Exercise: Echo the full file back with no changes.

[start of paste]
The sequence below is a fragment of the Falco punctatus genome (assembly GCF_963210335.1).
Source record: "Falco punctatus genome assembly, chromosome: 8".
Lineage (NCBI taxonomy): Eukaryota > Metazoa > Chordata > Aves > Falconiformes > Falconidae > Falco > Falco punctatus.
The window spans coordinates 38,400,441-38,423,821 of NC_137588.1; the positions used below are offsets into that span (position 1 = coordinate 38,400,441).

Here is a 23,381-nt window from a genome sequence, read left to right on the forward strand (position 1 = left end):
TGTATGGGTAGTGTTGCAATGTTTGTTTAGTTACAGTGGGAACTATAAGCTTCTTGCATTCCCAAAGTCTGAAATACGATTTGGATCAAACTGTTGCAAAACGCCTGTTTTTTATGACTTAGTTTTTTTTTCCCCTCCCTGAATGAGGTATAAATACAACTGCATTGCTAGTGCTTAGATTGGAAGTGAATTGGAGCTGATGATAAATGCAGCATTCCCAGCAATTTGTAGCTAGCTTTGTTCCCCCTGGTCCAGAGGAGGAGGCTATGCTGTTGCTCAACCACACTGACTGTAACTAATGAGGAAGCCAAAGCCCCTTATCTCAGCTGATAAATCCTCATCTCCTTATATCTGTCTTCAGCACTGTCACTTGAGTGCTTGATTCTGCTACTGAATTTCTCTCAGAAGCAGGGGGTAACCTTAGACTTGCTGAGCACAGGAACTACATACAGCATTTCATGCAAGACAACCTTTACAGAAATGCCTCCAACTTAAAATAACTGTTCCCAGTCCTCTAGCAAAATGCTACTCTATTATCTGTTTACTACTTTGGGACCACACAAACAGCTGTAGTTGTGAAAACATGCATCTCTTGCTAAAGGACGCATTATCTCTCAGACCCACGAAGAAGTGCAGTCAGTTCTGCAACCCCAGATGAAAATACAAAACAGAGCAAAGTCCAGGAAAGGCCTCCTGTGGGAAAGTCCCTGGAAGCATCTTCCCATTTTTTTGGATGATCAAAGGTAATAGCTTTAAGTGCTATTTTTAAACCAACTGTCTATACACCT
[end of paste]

The sequence below is a fragment of the Falco punctatus genome (assembly GCF_963210335.1).
Source record: "Falco punctatus genome assembly, chromosome: 8".
Lineage (NCBI taxonomy): Eukaryota > Metazoa > Chordata > Aves > Falconiformes > Falconidae > Falco > Falco punctatus.
The window spans coordinates 38,400,441-38,423,821 of NC_137588.1; the positions used below are offsets into that span (position 1 = coordinate 38,400,441).

Here is a 23,381-nt window from a genome sequence, read left to right on the forward strand (position 1 = left end):
TGTATGGGTAGTGTTGCAATGTTTGTTTAGTTACAGTGGGAACTATAAGCTTCTTGCATTCCCAAAGTCTGAAATACGATTTGGATCAAACTGTTGCAAAACGCCTGTTTTTTATGACTTAGTTTTTTTTTCCCCTCCCTGAATGAGGTATAAATACAACTGCATTGCTAGTGCTTAGATTGGAAGTGAATTGGAGCTGATGATAAATGCAGCATTCCCAGCAATTTGTAGCTAGCTTTGTTCCCCCTGGTCCAGAGGAGGAGGCTATGCTGTTGCTCAACCACACTGACTGTAACTAATGAGGAAGCCAAAGCCCCTTATCTCAGCTGATAAATCCTCATCTCCTTATATCTGTCTTCAGCACTGTCACTTGAGTGCTTGATTCTGCTACTGAATTTCTCTCAGAAGCAGGGGGTAACCTTAGACTTGCTGAGCACAGGAACTACATACAGCATTTCATGCAAGACAACCTTTACAGAAATGCCTCCAACTTAAAATAACTGTTCCCAGTCCTCTAGCAAAATGCTACTCTATTATCTGTTTACTACTTTGGGACCACACAAACAGCTGTAGTTGTGAAAACATGCATCTCTTGCTAAAGGACGCATTATCTCTCAGACCCACGAAGAAGTGCAGTCAGTTCTGCAACCCCAGATGAAAATACAAAACAGAGCAAAGTCCAGGAAAGGCCTCCTGTGGGAAAGTCCCTGGAAGCATCTTCCCATTTTTTTGGATGATCAAAGGTAATAGCTTTAAGTGCTATTTTTAAACCAACTGTCTATACACCT